In my Ph.D. research I focused on understanding and explaining human response to aircraft noise. I contributed to this field by translating several sociological and psychological theories of noise reaction to advanced and testable statistical models. For example, I used structural equation modelling to operationalize and empirically verify the theory of psychological stress as a model of noise perception and appraisal.
During my Ph.D. I made the shift from variable-centered methods (Multiple Regression and Structural Equation Models) to person-centered methods (Q-methodology and latent class analysis). Using these latter methods I studied how subjects from their own viewpoints attributed various meanings to aircraft noise. The discourse resonance theory, which puts forward the innovative idea that noise policy discursively constrains noise appraisal, lied at the basis of this work. Later, I also used this theory to investigate the ways in which people’s views on air travel and sustainability are shaped by (international) policy discourses. A Ph.D. student that is under my supervision presently continues this line of research.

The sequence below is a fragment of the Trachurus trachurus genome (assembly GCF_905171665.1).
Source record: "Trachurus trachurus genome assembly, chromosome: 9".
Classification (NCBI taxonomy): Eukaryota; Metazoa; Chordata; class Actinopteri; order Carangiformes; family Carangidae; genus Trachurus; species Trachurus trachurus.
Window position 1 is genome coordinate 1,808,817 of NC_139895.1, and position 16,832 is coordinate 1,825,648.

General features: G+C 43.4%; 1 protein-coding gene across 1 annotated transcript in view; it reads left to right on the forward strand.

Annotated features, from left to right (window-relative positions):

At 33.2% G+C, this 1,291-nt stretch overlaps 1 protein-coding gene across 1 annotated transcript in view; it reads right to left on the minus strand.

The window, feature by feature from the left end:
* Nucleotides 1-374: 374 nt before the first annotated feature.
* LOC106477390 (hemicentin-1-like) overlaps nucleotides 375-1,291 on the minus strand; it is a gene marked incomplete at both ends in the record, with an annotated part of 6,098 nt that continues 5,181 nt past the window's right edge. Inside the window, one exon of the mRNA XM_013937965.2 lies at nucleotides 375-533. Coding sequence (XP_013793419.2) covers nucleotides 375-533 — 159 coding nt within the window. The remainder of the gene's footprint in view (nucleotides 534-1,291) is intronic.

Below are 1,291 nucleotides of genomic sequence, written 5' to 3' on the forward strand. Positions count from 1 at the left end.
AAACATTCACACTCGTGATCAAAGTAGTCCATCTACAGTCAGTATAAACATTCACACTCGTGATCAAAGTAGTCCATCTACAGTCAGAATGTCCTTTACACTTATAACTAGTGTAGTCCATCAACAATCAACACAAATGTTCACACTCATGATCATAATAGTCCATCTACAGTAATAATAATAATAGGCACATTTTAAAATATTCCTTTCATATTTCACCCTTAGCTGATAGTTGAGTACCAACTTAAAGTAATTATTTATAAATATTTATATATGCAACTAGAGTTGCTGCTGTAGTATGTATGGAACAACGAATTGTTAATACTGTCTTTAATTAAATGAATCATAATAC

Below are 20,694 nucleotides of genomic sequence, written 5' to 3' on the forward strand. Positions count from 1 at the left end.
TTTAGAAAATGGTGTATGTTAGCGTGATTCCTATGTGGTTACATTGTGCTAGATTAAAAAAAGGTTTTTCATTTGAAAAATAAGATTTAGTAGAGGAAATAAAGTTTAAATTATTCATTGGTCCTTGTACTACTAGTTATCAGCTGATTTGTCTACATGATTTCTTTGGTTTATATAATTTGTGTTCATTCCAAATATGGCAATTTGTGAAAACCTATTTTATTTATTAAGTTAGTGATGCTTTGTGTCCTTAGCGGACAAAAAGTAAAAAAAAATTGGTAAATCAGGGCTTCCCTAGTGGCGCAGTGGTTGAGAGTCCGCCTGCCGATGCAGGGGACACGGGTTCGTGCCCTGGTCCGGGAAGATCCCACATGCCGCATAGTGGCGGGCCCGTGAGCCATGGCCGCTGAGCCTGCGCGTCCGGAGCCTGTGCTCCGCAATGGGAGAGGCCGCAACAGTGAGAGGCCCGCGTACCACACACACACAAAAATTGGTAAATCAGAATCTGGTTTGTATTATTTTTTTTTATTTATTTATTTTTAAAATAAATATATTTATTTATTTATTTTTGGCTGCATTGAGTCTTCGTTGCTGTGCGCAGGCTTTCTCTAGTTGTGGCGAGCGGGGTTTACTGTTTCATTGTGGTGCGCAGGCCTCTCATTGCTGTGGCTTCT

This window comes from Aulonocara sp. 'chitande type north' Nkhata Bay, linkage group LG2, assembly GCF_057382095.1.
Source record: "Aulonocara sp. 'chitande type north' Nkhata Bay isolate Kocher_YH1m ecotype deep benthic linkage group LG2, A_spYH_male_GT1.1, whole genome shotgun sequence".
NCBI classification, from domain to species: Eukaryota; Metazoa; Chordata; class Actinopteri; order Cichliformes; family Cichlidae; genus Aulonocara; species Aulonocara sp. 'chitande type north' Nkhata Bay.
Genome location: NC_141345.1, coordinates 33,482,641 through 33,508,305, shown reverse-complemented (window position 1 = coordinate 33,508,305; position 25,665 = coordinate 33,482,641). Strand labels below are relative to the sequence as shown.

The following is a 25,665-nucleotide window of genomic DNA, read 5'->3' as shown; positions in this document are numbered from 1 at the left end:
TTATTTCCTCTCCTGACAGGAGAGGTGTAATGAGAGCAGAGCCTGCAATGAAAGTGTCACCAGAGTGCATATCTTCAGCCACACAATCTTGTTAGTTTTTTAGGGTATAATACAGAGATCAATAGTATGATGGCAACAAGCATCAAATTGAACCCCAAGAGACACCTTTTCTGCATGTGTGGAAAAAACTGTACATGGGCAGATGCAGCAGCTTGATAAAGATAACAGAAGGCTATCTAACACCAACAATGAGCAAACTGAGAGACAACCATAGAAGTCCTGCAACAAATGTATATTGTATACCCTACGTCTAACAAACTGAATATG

After my Ph.D. I continued to work on person-centered models, but made the substantive shift to the field of travel behaviour. By extending person-centered models to include multiple moments in time (with the use of panel data), I now attempt to reveal people’s transition behaviour between (behavioural and attitudinal) mobility patterns over time.